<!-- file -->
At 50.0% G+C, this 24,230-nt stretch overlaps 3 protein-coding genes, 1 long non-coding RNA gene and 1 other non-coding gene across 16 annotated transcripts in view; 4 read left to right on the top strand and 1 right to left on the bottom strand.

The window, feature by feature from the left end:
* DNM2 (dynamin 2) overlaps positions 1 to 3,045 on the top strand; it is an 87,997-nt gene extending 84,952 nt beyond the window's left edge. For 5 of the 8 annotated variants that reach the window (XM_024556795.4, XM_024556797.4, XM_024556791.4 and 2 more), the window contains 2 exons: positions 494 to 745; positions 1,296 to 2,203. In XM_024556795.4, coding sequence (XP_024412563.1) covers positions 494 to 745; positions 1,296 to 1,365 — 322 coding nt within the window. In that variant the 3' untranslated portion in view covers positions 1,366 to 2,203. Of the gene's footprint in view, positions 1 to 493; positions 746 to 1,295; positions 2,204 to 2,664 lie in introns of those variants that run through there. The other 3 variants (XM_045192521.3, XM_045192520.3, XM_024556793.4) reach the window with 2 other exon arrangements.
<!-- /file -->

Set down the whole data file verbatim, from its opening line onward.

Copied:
At 50.0% G+C, this 24,230-nt stretch overlaps 3 protein-coding genes, 1 long non-coding RNA gene and 1 other non-coding gene across 16 annotated transcripts in view; 4 read left to right on the top strand and 1 right to left on the bottom strand.

The window, feature by feature from the left end:
* DNM2 (dynamin 2) overlaps positions 1 to 3,045 on the top strand; it is an 87,997-nt gene extending 84,952 nt beyond the window's left edge. For 5 of the 8 annotated variants that reach the window (XM_024556795.4, XM_024556797.4, XM_024556791.4 and 2 more), the window contains 2 exons: positions 494 to 745; positions 1,296 to 2,203. In XM_024556795.4, coding sequence (XP_024412563.1) covers positions 494 to 745; positions 1,296 to 1,365 — 322 coding nt within the window. In that variant the 3' untranslated portion in view covers positions 1,366 to 2,203. Of the gene's footprint in view, positions 1 to 493; positions 746 to 1,295; positions 2,204 to 2,664 lie in introns of those variants that run through there. The other 3 variants (XM_045192521.3, XM_045192520.3, XM_024556793.4) reach the window with 2 other exon arrangements.